KEY TAKEAWAY #2.1: The entire human dentition is not represented in a bitemark. Bitemark patterns typically only represent the anterior teeth and thus not the full possible dentition of an individual, limiting the amount of information available for an analysis.
KEY TAKEAWAY #4.1: There is a lack of research into population frequencies, specific identifying characteristics, and measurements that support the notion that human anterior dental patterns as reflected in bitemarks are unique to individuals.
KEY TAKEAWAY #4.2: Accurate transference of an anterior dentition pattern in the form of a bitemark on human skin can be limited by distortions caused by skin elasticity, unevenness of the biting surface, location of the bite, and movement of the biter and/or victim during the biting event.
KEY TAKEAWAY #4.3: Comparisons between bitemark patterns made on skin, for example multiple bitemarks from the same individual on the same victim, have shown that there exists intra-individual variation in bitemark morphology on the human body such that bitemarks from the same biter may not appear consistent.
KEY TAKEAWAY #4.4: Bitemarks in cadaver-based research studies are representative of highly controlled experimental conditions and these results may overestimate the accuracy of analysis methods. Bitemarks in actual cases, where controlled conditions are not present, are prone to higher levels of inaccuracy.
KEY TAKEAWAY #4.5: As reflected in research studies to date, bitemark examiners may not agree on the interpretation of a specific bitemark, including whether the injury is a bitemark, the features present, and the exclusion or non-exclusion of potential biters.
KEY TAKEAWAY #5.1: Repeated calls for additional data by critics and practitioners (since at least 1960) suggest insufficient support for the accurate use of bitemark analysis and a lack of consensus from the community on a way forward.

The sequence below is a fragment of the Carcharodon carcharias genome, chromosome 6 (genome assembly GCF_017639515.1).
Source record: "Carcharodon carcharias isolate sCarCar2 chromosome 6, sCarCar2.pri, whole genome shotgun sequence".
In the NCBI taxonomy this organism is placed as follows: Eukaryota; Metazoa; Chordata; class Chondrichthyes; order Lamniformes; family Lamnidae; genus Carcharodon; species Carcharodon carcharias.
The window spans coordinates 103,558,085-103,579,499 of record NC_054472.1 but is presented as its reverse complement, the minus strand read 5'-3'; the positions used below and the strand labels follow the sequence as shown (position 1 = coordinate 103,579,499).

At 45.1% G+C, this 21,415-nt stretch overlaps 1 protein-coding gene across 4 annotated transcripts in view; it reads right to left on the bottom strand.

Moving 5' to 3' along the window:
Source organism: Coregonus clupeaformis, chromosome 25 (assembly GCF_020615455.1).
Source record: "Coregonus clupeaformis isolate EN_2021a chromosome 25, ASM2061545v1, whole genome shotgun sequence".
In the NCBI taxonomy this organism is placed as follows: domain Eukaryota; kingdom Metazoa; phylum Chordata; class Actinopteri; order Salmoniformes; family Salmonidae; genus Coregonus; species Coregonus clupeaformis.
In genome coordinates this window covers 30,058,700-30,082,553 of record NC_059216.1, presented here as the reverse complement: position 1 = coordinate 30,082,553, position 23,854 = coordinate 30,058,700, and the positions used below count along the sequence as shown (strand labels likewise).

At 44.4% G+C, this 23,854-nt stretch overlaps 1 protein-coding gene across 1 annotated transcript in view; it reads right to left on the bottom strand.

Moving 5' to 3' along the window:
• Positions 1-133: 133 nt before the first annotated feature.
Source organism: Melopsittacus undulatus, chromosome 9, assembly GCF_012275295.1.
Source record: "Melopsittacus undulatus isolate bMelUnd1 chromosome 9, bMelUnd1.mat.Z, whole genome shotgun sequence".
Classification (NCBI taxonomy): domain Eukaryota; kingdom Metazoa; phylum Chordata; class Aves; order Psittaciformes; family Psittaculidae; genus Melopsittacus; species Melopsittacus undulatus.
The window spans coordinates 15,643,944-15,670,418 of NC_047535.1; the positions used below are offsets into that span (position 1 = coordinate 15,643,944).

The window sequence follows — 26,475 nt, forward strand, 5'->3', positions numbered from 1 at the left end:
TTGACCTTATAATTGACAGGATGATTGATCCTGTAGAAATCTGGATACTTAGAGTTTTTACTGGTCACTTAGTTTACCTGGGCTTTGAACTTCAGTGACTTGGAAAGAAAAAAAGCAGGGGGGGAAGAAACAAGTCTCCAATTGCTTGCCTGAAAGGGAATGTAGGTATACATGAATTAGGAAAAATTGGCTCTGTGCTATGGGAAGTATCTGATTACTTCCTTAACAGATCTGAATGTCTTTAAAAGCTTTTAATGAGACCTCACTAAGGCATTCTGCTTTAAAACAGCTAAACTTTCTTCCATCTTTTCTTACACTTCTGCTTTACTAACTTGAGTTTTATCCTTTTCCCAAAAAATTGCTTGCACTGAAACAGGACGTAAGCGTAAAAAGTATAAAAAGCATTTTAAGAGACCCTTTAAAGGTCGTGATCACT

Calls have been made for empirical studies to assess the limitations of bitemark analysis for decades. Since 1960, those in the bitemark community have been highlighting the lack of empirical research and the need to address reliability concerns in bitemark methods. These calls have largely gone unheeded.
This report describes an examination of publicly available literature and information pertaining to bitemark analysis. If the field seeks to advance, the key takeaways provided in this report are starting points for areas needing improvement, not an exhaustive list of specific shortcomings.
Read and/or download the entire report (42 pages)
Read and/or download the entire report (42 pages)
John M. Butler
Division 602 - Special Programs Office
National Institute of Standards and Technology
Karen K. Reczek
Division 601 – Standards Coordination Office
National Institute of Standards and Technology
Sauerwein K, Butler JM, Reczek KK, Reed C (2023) Bitemark Analysis: A NIST Scientific Foundation Review.
(National Institute of Standards and Technology, Gaithersburg, MD), NIST Interagency Report (IR) NIST IR 8352.
The Crime Scene Investigator Network gratefully acknowledges the National Institute of Standards and Technology for allowing us to reproduce this report.
Article posted April 17, 2023